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Friday, Aug 19 2011 06:00 PM

'Week Zero' gives students a jumpstart on college

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    By Jaclyn Borowski / The Californian

    Jennifer Jones, a first-year student at Bakersfield College, carefully injects DNA samples into a gel during the Mathematics Engineering Science Achievement Program's "Week Zero." The program, made possible by Chevron, enables new students to jump right into the fields they are interested in.

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  2. 2 of 5

    By Jaclyn Borowski / The Californian

    Professor Joe Saldivar demonstrates how to inject DNA samples into a gel during the Mathematics Engineering Science Achievement Program's "Week Zero."

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  3. 3 of 5

    By Jaclyn Borowski / The Californian

    Jose Jaramillo, a first-year student at Bakersfield College, suctions a DNA sample into a pipette during the Mathematics Engineering Science Achievement Program's "Week Zero."

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  4. 4 of 5

    By Jaclyn Borowski / The Californian

    From left, Jyll Hernando, Pam Matthews and Andrew Raymond compile an informational brochure on solar cooking. Their class during the Mathematics Engineering Science Achievement Program's "Week Zero" has focused on building a solar oven that generates enough power to cook cornbread, cookies and brownies.

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  5. 5 of 5

    By Jaclyn Borowski / The Californian

    During MESA's "Week Zero" at Bakersfield College, one group of students led by Professor Klint Rigby constructed solar ovens that generated enough power to cook cornbread, cookies and brownies.

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BY JORGE BARRIENTOS, Californian staff writer jbarrientos@bakersfield.com

Jyll Hernando on Monday will begin her college career.

The 18-year-old future engineer is taking a full load at Bakersfield College that includes chemistry and calculus, and to relieve a little stress, tennis.

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Fewer students will enter Bakersfield College Monday than last year with fewer courses available for them, college officials said. And they'll be paying more.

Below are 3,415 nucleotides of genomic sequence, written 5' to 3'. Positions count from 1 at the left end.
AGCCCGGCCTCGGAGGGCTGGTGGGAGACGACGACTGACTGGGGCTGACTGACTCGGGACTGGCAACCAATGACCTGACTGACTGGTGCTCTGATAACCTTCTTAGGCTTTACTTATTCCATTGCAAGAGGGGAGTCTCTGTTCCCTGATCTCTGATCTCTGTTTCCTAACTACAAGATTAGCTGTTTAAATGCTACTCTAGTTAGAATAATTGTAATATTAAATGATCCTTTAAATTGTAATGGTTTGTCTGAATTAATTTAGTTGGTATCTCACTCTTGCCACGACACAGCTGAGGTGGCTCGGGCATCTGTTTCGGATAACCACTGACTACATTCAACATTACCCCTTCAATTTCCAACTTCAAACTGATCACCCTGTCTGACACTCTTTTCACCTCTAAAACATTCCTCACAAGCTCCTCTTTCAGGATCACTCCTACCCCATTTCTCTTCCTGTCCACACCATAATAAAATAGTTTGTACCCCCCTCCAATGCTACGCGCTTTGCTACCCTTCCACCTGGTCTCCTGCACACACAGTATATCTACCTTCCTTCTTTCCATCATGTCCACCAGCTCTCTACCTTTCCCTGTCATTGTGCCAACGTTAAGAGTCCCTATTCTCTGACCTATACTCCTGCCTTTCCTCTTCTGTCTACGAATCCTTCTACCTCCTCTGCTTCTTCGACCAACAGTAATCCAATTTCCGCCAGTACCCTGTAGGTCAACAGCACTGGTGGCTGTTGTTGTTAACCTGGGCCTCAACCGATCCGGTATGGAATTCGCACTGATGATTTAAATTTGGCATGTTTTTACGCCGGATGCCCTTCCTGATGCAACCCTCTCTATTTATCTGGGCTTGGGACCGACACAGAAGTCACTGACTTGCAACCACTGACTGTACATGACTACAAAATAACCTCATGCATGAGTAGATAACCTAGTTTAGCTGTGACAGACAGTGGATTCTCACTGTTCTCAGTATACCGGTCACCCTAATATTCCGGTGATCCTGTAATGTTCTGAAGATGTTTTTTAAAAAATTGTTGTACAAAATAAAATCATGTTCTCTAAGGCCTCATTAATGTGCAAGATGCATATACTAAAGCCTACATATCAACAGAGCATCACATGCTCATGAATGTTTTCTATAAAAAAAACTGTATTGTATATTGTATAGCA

As of Friday, the college's head count was 16,645, or nearly 9 percent lower than the same day in 2010 -- a difference of 1,584 students. At the same time, the college is offering 150 fewer courses this fall, down to 1,479.

And this fall, per unit fees rose from $26 to $36.

The reason is money. The state's budget issues have forced California community colleges to cut course sections -- resulting in decreased enrollment -- and raise fees.

"This is a challenging time for colleges in California, and especially for Bakersfield College," said Greg Chamberlain, president of BC, in a statement. "We serve some of the most economically disadvantaged students in California, and to have to reduce the classes available to them means we won't be able to provide education to everyone who wants it.

"Bakersfield College has a difficult road ahead, and the decisions we make are not made lightly. Regardless, Bakersfield College will continue to do everything possible to provide quality educational opportunities to the community."

Because fewer courses are available, fewer adjunct faculty are also working, officials said, though it wasn't immediately clear how many.

Even more, BC has more than 98 percent of its seats filled, and waitlist enrollment for classes is at more than 12,500 (one student can be counted several times). College officials are advising waitlisted students to attend classes in case seats open.

The top waitlisted courses are: history of the United States (528 waitlisted), expository composition (496), college composition (396), American government (393) and elementary algebra (351).

Most of the students are enrolled at the main campus in Bakersfield -- about 14,000. The Delano campus has nearly 2,000 students enrolled


* Parking

Bakersfield College is building a new Golden Empire Transit center just outside of campus, on Panorama Drive, which means students will need to find other places to park.

Parking is available on Panorama Drive from the corner at Haley Street to north of the agricultural farm, and also north of the Child Care Center. Signs will direct pedestrians.

The transit center, when complete, will fit eight buses and have restrooms.